abusesaffiliationarrow-downarrow-leftarrow-rightarrow-upattack-typeburgerchevron-downchevron-leftchevron-rightchevron-upClock iconclosedeletedevelopment-povertydiscriminationdollardownloademailenvironmentexternal-linkfacebookfiltergenderglobegroupshealthC4067174-3DD9-4B9E-AD64-284FDAAE6338@1xinformation-outlineinformationinstagraminvestment-trade-globalisationissueslabourlanguagesShapeCombined Shapeline, chart, up, arrow, graphLinkedInlocationmap-pinminusnewsorganisationotheroverviewpluspreviewArtboard 185profilerefreshIconnewssearchsecurityPathStock downStock steadyStock uptagticktooltiptwitteruniversalityweb

The content is also available in the following languages: 日本語


19 Jun 2024

Just for show: Worker representation in Asia’s garment sector & the role of fashion brands & employers

Shutterstock (licensed)

As the fashion industry grapples with supply chain disruption, climate breakdown, geopolitical trade shifts, the aftermath of the pandemic and a rapidly evolving landscape of human rights and environmental regulation and incentives, it will only be successful in transforming if its redesign includes the genuine voice of the supply chain workers on which it relies. Freedom of association is at the core of meaningful worker representation, genuine dialogue and fair negotiation – and a fashion industry that can adapt successfully and contribute to shared prosperity through decent work and a living wage.

This report examines the role of trade unions and alternative representative structures across six major garment-producing countries in South and Southeast Asia: Bangladesh, Cambodia, India, Indonesia, Pakistan and Sri Lanka. It reveals how brands and their suppliers are relying on ineffective representation structures as an alternative to union engagement – undermining freedom of association and collective bargaining, depleting trade unions’ ability to build their membership and represent workers, and creating a vicious cycle of poor working conditions in the sector.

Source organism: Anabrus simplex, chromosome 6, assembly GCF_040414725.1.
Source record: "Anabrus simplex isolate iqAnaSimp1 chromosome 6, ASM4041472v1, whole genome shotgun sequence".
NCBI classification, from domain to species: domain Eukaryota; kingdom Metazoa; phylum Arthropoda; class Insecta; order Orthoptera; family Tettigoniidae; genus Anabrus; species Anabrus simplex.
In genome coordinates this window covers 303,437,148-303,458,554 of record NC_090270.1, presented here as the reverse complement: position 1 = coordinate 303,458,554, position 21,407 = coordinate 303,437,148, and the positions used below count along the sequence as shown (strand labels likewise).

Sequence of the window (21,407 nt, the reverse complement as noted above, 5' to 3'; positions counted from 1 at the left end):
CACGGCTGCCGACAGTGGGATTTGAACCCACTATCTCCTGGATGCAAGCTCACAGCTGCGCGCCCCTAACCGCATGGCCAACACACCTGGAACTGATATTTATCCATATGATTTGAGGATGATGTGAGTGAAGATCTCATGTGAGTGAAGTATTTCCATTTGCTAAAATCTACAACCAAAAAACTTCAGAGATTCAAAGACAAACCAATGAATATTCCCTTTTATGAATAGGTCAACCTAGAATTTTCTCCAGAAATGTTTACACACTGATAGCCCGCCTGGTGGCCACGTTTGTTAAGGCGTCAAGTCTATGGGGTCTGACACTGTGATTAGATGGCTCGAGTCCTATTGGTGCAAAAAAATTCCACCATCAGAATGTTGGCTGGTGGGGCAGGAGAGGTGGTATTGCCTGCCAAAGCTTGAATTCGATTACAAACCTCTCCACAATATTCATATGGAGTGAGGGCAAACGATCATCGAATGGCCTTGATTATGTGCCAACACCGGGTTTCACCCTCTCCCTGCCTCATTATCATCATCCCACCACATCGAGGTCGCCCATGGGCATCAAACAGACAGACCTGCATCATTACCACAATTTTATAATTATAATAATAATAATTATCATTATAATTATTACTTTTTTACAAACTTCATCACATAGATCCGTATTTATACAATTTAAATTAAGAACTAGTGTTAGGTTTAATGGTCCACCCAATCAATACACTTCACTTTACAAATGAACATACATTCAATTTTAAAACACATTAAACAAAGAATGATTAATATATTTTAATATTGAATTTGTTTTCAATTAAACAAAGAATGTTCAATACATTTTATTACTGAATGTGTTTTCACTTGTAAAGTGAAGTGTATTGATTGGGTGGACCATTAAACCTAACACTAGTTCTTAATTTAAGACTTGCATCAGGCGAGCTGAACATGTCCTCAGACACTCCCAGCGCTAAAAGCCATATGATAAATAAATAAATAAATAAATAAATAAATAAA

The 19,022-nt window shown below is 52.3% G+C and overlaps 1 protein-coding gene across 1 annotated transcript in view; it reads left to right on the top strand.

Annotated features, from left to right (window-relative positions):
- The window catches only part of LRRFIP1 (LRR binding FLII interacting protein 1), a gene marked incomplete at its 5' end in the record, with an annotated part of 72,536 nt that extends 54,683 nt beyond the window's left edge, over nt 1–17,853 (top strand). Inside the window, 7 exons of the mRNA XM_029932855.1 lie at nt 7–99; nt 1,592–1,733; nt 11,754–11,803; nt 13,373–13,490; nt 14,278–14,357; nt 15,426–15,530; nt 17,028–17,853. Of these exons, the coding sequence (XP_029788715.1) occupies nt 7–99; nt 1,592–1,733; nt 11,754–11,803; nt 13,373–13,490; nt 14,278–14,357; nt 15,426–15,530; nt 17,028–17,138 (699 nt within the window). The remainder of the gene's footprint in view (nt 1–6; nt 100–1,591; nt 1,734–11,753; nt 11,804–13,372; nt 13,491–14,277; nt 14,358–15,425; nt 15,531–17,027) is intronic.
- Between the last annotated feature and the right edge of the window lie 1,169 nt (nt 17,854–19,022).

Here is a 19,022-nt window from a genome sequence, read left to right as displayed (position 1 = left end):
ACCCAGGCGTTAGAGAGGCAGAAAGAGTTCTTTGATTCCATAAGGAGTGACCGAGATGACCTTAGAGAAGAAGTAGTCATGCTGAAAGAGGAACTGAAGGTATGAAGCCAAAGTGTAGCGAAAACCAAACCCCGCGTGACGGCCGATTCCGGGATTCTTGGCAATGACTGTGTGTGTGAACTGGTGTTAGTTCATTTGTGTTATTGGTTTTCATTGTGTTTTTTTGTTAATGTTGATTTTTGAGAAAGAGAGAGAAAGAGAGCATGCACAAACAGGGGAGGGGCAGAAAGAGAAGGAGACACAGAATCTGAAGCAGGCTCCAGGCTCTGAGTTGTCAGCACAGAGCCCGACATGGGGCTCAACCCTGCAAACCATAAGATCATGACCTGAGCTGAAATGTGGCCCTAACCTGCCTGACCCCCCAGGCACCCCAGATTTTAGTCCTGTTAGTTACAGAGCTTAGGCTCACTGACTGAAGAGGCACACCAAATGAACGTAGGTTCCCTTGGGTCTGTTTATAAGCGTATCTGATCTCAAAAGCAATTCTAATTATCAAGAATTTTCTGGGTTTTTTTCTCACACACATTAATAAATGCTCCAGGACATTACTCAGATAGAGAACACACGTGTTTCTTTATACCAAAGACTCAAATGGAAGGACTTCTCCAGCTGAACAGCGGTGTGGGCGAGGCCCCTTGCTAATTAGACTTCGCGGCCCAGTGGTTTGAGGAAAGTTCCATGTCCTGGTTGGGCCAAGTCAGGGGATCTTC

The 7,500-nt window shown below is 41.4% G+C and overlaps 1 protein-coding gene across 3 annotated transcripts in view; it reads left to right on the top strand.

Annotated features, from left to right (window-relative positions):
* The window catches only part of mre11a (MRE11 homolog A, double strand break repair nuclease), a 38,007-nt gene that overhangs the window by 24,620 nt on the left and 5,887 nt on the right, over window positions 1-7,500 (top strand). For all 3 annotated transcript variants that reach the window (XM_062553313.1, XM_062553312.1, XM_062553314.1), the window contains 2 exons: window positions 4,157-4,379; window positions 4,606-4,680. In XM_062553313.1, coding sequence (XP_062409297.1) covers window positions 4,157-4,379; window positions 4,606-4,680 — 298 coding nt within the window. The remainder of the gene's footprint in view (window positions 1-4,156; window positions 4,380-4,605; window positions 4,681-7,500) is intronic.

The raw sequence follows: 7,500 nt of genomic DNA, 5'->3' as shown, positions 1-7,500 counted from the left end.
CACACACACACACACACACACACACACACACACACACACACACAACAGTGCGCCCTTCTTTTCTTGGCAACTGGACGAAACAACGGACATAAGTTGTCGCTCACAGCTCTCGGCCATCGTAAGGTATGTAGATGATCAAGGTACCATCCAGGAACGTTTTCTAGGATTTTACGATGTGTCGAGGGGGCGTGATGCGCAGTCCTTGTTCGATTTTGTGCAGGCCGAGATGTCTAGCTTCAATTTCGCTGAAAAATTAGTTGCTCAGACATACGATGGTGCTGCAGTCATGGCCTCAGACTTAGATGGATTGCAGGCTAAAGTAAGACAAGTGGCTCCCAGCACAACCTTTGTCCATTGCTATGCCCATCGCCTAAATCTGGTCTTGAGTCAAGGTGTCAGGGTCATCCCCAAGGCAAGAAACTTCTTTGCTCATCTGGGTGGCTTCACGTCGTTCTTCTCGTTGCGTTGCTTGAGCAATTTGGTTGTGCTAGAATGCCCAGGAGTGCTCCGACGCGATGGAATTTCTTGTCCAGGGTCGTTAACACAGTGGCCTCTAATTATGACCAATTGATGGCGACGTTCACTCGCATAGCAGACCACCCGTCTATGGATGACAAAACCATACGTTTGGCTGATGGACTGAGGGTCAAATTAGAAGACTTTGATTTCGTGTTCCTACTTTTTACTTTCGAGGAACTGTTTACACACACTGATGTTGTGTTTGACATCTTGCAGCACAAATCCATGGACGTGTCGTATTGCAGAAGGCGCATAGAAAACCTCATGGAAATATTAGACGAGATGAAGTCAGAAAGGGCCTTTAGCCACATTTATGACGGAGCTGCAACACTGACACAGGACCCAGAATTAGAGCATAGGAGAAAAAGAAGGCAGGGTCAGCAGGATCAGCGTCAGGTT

The report - and the case studies it contains - are based on interviews and focus groups with unions and workers. Half (50%) of survey respondents said: “International brands say that they respect freedom of association but it’s just for show – they rarely intervene when there is an issue”.

The brands and factories named in the report were contacted in advance of publication for comment on the allegations to which they were linked. Responses (and non-responses) can be seen here.

Legal framework for worker representation in the garment sector: Country profiles

This guide includes accessible legal profiles for each of the countries covered in the report: Bangladesh, Cambodia, India, Indonesia, Pakistan and Sri Lanka. It provides international fashion brands and other interested parties with clear information on the status of the various representative structures found in apparel factories and their remits under the law, along with detailed information on the key tenets for genuine freedom of association at facility level.

Further reading

Labour rights

Explore all our resources on labour rights in global supply chains.

Unpicked: Fashion & Freedom of Association (2022)

We interviewed 24 trade union leaders and surveyed 124 union activists and labour advocates in Bangladesh, Cambodia, India, Indonesia and Sri Lanka on freedom of association during the COVID-19 pandemic.

Who pays for the crisis?

How brand purchasing practices during crises - including economic slowdowns, political instability, and climate-related events – have impacted workers, leading to factory closures, mass layoffs, reduced working hours and reduced wages.